[Tutor] Functions returning multiple values

Giorgio anothernetfellow at gmail.com
Tue Feb 23 19:55:17 CET 2010

Ok Hugo,

so, going back to your example:

def nochange(some_list):
   # create shallow copy of list. NOTE: Shallow copies may still bite
you if you change the list members.
   some_list = some_list[:]
   some_list[1] = 2

Here we've created a new list. It's an object in the global "object-space
:)" but i can't access it outside the function because i don't have a name
referring to it in the global namespace.


And, please let me ask a question: Kent told that nested_namespace(s) are
default in python 2.6. And i found a line confirming this in py2.6 library.
But, what about python 2.5 that as you know is the default on linux?



2010/2/23 Hugo Arts <hugo.yoshi at gmail.com>

> On Tue, Feb 23, 2010 at 2:28 PM, Giorgio <anothernetfellow at gmail.com>
> wrote:
> > Thankyou Hugo!
> > Ok, so i think the key is of my problem is that when doing X = 0 i'm
> > creating a new object, that only exist in the local namespace. BUT, when
> > using a list as a parameter for a function i'm only giving it a new name,
> > but the object it's referring to it's always the same, and is in the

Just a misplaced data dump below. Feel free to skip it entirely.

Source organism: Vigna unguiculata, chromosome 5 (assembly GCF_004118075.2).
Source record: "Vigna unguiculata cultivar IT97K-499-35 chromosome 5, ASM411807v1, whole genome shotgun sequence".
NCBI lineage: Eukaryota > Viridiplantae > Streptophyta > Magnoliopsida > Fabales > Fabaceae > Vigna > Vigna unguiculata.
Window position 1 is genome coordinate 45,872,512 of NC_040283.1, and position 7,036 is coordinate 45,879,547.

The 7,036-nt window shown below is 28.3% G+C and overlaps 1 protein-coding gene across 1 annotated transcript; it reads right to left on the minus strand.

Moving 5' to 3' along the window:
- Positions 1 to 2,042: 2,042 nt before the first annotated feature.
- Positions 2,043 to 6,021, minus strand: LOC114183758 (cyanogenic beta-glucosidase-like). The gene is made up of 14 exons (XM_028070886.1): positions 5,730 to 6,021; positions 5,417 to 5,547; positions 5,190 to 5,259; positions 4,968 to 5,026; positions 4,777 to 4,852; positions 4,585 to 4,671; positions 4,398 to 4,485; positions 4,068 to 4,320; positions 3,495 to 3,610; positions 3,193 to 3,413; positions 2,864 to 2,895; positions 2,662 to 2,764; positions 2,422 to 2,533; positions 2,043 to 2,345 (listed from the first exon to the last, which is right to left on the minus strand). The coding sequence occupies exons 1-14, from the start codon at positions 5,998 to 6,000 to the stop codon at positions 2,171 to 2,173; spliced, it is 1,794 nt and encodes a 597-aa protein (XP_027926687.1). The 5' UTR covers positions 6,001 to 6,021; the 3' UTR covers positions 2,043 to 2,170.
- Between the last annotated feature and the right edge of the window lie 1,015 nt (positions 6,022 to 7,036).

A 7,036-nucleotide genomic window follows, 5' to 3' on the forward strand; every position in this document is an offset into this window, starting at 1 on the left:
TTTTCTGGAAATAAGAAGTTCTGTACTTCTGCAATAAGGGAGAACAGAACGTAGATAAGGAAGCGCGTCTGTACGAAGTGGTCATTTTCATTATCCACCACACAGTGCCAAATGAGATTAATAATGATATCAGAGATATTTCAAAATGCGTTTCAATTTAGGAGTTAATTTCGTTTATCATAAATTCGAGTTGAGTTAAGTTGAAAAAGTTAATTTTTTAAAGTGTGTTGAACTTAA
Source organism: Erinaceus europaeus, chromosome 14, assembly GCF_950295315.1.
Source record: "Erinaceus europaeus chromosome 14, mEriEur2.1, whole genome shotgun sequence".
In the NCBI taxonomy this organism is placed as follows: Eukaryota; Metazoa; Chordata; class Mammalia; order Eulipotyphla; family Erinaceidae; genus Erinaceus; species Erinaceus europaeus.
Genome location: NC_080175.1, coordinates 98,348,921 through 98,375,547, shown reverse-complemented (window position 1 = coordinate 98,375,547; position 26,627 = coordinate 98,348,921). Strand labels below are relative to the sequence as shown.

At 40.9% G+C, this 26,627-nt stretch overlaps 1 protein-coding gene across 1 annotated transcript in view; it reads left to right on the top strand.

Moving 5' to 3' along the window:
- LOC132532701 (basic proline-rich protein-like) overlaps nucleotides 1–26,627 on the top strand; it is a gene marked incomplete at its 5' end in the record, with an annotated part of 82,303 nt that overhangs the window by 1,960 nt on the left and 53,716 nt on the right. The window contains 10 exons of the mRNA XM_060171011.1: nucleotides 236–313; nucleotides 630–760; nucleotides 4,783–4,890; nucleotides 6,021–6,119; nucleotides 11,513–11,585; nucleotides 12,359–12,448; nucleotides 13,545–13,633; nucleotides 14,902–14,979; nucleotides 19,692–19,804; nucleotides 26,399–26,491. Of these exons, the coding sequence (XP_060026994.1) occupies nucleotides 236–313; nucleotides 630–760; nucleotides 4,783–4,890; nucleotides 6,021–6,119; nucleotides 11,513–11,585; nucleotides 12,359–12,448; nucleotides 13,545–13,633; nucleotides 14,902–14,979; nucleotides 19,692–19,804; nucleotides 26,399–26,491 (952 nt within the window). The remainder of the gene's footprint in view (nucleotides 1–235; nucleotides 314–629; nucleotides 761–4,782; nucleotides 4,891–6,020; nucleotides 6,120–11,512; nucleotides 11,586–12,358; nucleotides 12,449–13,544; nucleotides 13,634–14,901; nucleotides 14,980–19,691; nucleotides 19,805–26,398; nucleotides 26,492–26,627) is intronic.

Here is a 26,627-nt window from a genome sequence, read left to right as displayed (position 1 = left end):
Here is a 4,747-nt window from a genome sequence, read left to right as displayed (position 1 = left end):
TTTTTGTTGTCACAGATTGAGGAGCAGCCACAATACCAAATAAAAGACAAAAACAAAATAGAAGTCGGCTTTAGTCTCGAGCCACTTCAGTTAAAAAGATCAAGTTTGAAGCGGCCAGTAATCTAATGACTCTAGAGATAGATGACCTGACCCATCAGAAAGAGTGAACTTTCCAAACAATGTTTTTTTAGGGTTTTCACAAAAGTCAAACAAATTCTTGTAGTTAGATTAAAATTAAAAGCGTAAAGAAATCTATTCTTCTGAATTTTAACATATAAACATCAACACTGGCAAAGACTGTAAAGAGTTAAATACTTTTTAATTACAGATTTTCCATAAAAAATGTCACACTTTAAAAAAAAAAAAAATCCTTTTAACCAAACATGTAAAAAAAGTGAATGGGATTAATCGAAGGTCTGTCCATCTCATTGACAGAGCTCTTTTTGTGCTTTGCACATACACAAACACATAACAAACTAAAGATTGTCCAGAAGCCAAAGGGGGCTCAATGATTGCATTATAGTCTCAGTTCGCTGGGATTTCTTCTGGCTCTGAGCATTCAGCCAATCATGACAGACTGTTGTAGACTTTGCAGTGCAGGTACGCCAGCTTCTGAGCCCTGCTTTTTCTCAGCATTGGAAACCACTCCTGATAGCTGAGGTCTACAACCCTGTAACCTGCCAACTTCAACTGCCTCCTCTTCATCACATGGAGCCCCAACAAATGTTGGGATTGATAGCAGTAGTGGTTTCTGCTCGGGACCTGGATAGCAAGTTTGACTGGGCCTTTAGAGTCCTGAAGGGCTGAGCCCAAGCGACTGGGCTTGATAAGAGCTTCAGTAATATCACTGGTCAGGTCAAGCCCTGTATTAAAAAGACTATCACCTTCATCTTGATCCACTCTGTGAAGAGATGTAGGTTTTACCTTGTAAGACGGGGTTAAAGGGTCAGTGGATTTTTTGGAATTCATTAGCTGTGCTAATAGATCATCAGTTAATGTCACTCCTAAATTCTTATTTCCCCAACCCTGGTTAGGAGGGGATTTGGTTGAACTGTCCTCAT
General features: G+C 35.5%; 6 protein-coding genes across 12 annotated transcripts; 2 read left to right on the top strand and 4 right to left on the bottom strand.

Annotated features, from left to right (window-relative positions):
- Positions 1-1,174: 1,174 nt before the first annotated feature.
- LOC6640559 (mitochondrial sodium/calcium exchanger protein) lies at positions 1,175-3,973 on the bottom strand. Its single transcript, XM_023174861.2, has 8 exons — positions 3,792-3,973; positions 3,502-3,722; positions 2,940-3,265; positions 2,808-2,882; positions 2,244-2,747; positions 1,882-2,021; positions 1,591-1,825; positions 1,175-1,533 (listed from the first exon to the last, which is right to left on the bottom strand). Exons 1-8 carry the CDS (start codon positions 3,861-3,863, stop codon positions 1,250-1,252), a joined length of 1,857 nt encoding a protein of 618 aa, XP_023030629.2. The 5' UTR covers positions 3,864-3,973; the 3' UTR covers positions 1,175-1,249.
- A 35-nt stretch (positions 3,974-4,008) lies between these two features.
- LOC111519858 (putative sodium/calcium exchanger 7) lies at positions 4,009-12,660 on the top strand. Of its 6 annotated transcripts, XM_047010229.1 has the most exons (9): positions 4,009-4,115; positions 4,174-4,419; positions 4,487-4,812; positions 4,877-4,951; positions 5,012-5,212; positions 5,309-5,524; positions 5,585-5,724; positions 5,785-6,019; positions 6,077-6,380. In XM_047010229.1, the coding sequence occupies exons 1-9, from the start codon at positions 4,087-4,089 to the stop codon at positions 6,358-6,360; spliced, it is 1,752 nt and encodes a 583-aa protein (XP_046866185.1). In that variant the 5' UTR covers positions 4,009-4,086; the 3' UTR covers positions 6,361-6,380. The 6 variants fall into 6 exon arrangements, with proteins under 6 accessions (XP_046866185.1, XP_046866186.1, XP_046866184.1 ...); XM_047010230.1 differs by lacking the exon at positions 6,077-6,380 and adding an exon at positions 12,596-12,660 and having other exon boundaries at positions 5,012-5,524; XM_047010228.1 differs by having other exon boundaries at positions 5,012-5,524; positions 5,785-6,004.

> global
> > namespace.
> > Right?
> Well, mostly, yes. It's important to see that it's not so much the
> objects that live in namespaces, it's the names (otherwise they would
> be called object-spaces, yes?). The objects do not live inside a
> namespace, but are in a conceptually separate place altogether. A name
> lives in a namespace, and can only be referenced inside that space. An
> object can be referenced from anywhere, as long as you have a name
> that points to it.
> So, when you're doing x = 0, you're creating a new object, and the
> name x (in the local namespace) points to that object. That doesn't
> mean the object itself is confined to the local namespace. You could
> write 'return x', which allows you to have a name in the global
> namespace point to that same object.
> Hugo

Email: anothernetfellow at gmail.com
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